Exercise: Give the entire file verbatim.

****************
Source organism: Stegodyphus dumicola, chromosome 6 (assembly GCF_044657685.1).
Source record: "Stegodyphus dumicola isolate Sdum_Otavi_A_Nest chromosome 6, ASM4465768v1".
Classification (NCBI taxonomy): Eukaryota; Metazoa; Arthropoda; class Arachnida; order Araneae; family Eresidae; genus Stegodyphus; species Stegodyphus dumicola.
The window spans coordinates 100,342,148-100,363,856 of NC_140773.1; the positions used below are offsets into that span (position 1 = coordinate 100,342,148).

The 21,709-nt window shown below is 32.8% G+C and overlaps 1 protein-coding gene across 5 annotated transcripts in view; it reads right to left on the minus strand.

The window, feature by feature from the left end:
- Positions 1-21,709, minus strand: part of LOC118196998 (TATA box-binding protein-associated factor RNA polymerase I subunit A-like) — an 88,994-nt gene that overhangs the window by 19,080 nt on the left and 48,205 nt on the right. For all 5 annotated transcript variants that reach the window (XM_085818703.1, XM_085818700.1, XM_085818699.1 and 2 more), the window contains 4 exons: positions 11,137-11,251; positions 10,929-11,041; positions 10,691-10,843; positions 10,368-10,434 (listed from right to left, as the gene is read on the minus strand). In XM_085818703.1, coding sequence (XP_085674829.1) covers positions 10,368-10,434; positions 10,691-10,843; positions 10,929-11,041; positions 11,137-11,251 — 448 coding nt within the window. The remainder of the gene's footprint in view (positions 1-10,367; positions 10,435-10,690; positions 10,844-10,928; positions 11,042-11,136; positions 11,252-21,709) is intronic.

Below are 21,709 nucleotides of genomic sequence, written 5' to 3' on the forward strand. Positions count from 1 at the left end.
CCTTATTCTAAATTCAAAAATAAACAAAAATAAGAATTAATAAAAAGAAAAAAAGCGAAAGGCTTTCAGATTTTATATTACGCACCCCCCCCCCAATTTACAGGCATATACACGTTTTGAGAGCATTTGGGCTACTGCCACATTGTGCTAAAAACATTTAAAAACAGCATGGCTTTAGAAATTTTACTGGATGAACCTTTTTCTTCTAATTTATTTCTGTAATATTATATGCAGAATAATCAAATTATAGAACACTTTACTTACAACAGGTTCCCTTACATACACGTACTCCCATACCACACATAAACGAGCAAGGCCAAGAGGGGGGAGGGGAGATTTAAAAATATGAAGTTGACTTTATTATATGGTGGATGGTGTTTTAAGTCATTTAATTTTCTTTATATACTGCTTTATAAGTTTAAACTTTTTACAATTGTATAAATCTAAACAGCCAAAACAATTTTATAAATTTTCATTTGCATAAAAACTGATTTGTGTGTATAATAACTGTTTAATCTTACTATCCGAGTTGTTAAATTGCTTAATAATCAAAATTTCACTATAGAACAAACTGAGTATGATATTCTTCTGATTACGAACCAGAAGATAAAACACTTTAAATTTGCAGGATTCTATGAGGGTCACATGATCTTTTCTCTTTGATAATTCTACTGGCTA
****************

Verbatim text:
Source organism: Stegodyphus dumicola, chromosome 6 (assembly GCF_044657685.1).
Source record: "Stegodyphus dumicola isolate Sdum_Otavi_A_Nest chromosome 6, ASM4465768v1".
Classification (NCBI taxonomy): Eukaryota; Metazoa; Arthropoda; class Arachnida; order Araneae; family Eresidae; genus Stegodyphus; species Stegodyphus dumicola.
The window spans coordinates 100,342,148-100,363,856 of NC_140773.1; the positions used below are offsets into that span (position 1 = coordinate 100,342,148).

The 21,709-nt window shown below is 32.8% G+C and overlaps 1 protein-coding gene across 5 annotated transcripts in view; it reads right to left on the minus strand.

The window, feature by feature from the left end:
- Positions 1-21,709, minus strand: part of LOC118196998 (TATA box-binding protein-associated factor RNA polymerase I subunit A-like) — an 88,994-nt gene that overhangs the window by 19,080 nt on the left and 48,205 nt on the right. For all 5 annotated transcript variants that reach the window (XM_085818703.1, XM_085818700.1, XM_085818699.1 and 2 more), the window contains 4 exons: positions 11,137-11,251; positions 10,929-11,041; positions 10,691-10,843; positions 10,368-10,434 (listed from right to left, as the gene is read on the minus strand). In XM_085818703.1, coding sequence (XP_085674829.1) covers positions 10,368-10,434; positions 10,691-10,843; positions 10,929-11,041; positions 11,137-11,251 — 448 coding nt within the window. The remainder of the gene's footprint in view (positions 1-10,367; positions 10,435-10,690; positions 10,844-10,928; positions 11,042-11,136; positions 11,252-21,709) is intronic.

Below are 21,709 nucleotides of genomic sequence, written 5' to 3' on the forward strand. Positions count from 1 at the left end.
CCTTATTCTAAATTCAAAAATAAACAAAAATAAGAATTAATAAAAAGAAAAAAAGCGAAAGGCTTTCAGATTTTATATTACGCACCCCCCCCCCAATTTACAGGCATATACACGTTTTGAGAGCATTTGGGCTACTGCCACATTGTGCTAAAAACATTTAAAAACAGCATGGCTTTAGAAATTTTACTGGATGAACCTTTTTCTTCTAATTTATTTCTGTAATATTATATGCAGAATAATCAAATTATAGAACACTTTACTTACAACAGGTTCCCTTACATACACGTACTCCCATACCACACATAAACGAGCAAGGCCAAGAGGGGGGAGGGGAGATTTAAAAATATGAAGTTGACTTTATTATATGGTGGATGGTGTTTTAAGTCATTTAATTTTCTTTATATACTGCTTTATAAGTTTAAACTTTTTACAATTGTATAAATCTAAACAGCCAAAACAATTTTATAAATTTTCATTTGCATAAAAACTGATTTGTGTGTATAATAACTGTTTAATCTTACTATCCGAGTTGTTAAATTGCTTAATAATCAAAATTTCACTATAGAACAAACTGAGTATGATATTCTTCTGATTACGAACCAGAAGATAAAACACTTTAAATTTGCAGGATTCTATGAGGGTCACATGATCTTTTCTCTTTGATAATTCTACTGGCTA